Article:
Bacterial “immune system” used to engineer human DNA in human cells

Ars Technica » Scientific Method 2013-01-03

Artist's conception of the CRISPR system in action, with the guide RNA (red) leading a protein to a specific site in the genomic DNA (blue) where it makes a cut.
Stephen Dixon and Feng Zhang

Precisely engineering the genome of human cells remains largely in the realm of science fiction. It's possible, with the right virus, to get new or modified genes into cells. But the regular collection of the genes in the cell are still there—we can't typically eliminate a gene that has gone bad or replace a broken copy with a working one. Although some progress has been made in creating proteins that target specific spots in the genome, it's tough to make these proteins both specific enough to only target a single sequence yet flexible enough to work on lots of targets.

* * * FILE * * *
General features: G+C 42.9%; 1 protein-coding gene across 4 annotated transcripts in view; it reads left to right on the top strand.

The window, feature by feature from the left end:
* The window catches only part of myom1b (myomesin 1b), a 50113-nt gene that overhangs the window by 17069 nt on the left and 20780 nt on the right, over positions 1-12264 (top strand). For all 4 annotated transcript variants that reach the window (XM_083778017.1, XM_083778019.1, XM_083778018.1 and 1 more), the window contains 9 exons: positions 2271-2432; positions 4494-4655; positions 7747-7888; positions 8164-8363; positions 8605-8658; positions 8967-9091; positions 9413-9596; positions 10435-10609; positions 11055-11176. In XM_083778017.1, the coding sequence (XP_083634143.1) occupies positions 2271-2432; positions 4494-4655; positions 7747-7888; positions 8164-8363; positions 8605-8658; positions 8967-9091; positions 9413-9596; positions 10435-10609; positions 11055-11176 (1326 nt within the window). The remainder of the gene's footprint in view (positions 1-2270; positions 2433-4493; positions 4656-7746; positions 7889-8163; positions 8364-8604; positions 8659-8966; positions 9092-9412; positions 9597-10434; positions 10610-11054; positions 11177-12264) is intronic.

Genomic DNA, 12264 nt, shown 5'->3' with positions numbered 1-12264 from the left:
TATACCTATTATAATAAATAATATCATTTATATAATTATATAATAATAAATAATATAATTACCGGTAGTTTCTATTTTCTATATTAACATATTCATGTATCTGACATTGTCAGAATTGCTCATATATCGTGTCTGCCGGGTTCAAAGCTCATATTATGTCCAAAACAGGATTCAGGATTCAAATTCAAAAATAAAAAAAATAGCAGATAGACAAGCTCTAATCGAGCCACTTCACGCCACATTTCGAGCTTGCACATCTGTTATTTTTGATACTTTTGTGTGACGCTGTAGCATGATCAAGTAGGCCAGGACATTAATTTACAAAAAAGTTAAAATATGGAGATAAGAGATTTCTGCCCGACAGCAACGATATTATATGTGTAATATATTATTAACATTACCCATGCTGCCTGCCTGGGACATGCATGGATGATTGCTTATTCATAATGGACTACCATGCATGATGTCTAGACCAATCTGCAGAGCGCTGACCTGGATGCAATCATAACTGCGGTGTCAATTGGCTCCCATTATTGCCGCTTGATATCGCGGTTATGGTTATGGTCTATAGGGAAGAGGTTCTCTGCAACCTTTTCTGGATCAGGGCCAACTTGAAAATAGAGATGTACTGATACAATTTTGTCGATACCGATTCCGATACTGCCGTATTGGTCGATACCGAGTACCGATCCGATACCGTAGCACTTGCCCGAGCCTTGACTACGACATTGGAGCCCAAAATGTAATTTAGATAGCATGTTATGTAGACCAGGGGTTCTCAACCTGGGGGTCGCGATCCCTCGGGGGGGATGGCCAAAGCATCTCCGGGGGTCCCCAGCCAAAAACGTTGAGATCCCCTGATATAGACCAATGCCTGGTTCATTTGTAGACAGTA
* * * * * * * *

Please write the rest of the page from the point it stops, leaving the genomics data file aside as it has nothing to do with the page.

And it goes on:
Now, it turns out we don't have to make proteins after all. Bacteria have a system that targets the DNA of viral invaders, acting a bit like an immune system. And two teams of researchers have shown it's possible to direct that system so it targets specific locations in a mammalian genome. Once targeted, the cell's normal DNA repair system can replace the sequence with an engineered one of the researchers' choosing.

The efficiency is under 10 percent, so don't start thinking we're going to edit every cell of the human body. But that rate still makes it practical for a variety of purposes—and potentially even therapies.

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